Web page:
Attorney General Ken Paxton’s upcoming trials will be moved out of Collin County, the judge presiding over his criminal fraud case decided Thursday.
The ruling is a major victory for the prosecutors, who have for months argued that Paxton’s friends and political allies have sought to malign them in the court of public opinion here, where the attorney general has lived and worked for decades.
Judge George Gallagher ruled the trials should be moved out of Paxton’s backyard but did not set a location for where they would take place. The trials, which were to kick off May 1, will be delayed until a new venue is set.
Both the prosecutors and Paxton’s attorneys denied to comment on the ruling. Gallagher imposed a strict gag order on the parties Wednesday, saying there would be “no more statements to the press.”
In his ruling, Gallagher did not elaborate on why he sided with the prosecution. He also denied Paxton’s request to have his indictments thrown out.
See here for the background on the venue change. Judge Gallagher also denied the special prosecutors’ motion to delay the trail until the lawsuit over their pay is resolved. The hearing that led to all these rulings happened on Wednesday, and this story has some details about how that went.
During Wednesday’s hearing, Paxton’s attorneys rejected claims of a concerted effort in Collin County — where Paxton has lived and worked for years — to malign the prosecutors and skew public opinion in Paxton’s favor. They also released a poll, done by longtime Republican pollster Glen Bolger, that they said showed Paxton had no “home team advantage.”
Bolger’s poll showed that of the 400 people surveyed, a majority were aware that Paxton had been indicted, but few said they had enough facts to decide whether he was guilty or innocent. Of those who knew about the indictments, 14 percent thought he was guilty and 9 percent innocent, and more people now believed he is guilty than they did when he was first charged.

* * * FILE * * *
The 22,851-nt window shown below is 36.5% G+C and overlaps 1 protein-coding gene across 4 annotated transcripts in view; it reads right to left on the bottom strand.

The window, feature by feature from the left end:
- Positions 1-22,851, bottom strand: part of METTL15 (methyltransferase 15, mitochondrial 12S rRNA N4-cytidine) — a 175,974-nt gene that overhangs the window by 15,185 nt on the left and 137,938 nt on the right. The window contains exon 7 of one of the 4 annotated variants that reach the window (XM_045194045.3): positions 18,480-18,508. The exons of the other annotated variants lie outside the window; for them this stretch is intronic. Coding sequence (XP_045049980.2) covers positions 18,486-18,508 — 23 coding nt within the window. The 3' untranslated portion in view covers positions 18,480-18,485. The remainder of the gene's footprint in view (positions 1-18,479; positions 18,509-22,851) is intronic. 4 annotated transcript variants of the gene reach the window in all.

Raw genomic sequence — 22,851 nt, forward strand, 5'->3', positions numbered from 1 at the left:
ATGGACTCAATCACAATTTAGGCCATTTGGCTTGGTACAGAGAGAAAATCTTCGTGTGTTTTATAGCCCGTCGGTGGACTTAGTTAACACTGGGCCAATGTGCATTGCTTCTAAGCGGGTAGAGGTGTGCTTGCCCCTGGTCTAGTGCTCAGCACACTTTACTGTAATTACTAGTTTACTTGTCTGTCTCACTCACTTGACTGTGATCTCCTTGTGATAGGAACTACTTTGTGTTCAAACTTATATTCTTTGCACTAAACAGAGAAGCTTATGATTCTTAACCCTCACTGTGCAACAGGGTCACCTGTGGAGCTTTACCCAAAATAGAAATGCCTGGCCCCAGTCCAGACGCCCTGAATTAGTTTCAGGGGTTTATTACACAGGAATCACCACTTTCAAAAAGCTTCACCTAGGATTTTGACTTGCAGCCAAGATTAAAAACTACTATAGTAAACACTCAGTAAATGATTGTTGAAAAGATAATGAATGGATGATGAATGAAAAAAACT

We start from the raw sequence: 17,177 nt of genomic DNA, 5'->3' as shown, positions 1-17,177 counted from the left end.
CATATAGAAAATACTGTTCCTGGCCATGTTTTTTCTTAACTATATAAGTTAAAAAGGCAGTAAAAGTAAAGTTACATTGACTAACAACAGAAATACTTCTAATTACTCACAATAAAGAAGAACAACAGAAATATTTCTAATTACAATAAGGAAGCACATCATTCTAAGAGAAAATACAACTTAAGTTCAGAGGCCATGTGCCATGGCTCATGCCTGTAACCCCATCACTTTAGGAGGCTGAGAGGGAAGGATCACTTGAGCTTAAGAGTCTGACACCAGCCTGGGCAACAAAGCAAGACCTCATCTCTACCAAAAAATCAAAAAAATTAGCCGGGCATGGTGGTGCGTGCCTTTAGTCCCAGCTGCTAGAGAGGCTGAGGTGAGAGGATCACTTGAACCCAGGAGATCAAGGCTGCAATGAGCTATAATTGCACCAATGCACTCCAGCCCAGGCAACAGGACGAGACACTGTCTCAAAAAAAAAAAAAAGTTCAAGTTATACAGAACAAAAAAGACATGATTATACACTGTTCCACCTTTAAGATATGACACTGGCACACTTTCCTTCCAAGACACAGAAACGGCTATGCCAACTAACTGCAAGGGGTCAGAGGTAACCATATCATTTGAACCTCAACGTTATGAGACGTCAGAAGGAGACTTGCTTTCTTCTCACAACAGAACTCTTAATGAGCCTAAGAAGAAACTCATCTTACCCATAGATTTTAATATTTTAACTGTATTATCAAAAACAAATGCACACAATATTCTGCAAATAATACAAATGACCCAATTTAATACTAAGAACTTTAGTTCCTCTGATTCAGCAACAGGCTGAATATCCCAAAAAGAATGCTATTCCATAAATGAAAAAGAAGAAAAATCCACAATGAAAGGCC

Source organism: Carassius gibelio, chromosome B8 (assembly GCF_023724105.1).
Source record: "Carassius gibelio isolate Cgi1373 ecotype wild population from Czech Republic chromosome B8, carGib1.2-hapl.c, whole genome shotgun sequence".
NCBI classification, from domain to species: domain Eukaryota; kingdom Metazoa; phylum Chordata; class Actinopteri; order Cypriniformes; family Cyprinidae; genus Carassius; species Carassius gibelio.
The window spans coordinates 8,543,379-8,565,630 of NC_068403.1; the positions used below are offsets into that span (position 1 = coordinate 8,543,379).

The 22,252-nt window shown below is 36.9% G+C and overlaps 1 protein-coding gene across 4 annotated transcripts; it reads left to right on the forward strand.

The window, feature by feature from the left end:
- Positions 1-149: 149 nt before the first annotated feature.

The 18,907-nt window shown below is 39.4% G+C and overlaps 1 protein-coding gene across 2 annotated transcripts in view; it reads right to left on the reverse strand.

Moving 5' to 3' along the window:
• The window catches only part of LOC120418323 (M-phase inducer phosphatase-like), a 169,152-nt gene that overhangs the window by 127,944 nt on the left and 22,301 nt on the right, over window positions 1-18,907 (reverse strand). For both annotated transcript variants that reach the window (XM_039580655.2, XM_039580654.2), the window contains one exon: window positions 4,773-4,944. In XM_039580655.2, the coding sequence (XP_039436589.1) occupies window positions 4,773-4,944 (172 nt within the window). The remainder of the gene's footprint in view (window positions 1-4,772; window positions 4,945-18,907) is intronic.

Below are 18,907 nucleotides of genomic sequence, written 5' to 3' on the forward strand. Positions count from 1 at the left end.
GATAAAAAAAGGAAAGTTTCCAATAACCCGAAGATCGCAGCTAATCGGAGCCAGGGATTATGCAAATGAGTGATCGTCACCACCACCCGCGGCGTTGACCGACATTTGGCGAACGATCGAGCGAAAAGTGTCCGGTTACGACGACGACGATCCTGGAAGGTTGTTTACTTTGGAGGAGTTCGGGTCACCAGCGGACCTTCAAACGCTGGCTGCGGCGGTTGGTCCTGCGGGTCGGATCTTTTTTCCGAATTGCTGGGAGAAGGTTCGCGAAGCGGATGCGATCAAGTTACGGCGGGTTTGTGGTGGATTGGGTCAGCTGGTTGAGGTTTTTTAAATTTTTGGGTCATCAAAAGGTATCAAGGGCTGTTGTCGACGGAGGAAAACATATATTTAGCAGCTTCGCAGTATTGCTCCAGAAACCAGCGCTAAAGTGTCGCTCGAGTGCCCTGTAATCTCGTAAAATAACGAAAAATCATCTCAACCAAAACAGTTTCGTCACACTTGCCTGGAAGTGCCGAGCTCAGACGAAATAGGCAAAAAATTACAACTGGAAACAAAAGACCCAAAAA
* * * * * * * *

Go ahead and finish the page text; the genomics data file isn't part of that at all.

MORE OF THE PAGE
“If there’s been a campaign, it’s been pretty darn ineffective,” Bolger, who said he was paid $12,000 to take the poll, told the court. “People’s attitudes are not being significantly impacted by what has happened so far.”
Also on Wednesday, prosecutors submitted several new pieces of evidence that they said showed the trials should be moved, including a new lawsuit aimed at blocking their pay — which has been on hold since earlier this year — and an invitation to a fundraiser for Paxton co-hosted by four Collin County commissioners and a handful of state lawmakers.
The event took place at the McKinney home of Keresa and JR Richardson in December 2013, a year and a half before Paxton was indicted. At the time, Paxton was a state senator running for the Republican nomination for attorney general.
As the Wednesday hearing was wrapping up, Gallagher questioned the ethical implications of the fundraiser, saying he was concerned about lawsuits filed “by folks that have a great deal of control in this county.”
“We may have a problem here,” said Gallagher. “We may have an ethical problem.”
Collin County Judge Keith Self, one of the fundraiser’s honorary co-hosts, told The News on Thursday that the event was “not germane” to Paxton’s criminal case because it took place well before his 2015 indictment.
“This was 18 months prior to the indictment being released, and Ken Paxton at the time was a sitting state senator,” Self said, adding it would “have been strange” if they hadn’t supported his bid for attorney general.
So the bottom line is, there will be a trial – the latest motion to have the charges thrown out had to do with some allegations by the defense regarding the grand jury; that part of the hearing was done in chambers, so as to preserve the secrecy of the grand jury process – it will not begin on May 1, and it will be someplace else. When we know where it will be, we ought to know when it will be as well. Stay tuned. A statement from the Lone Star Project is here, and WFAA and the Trib have more.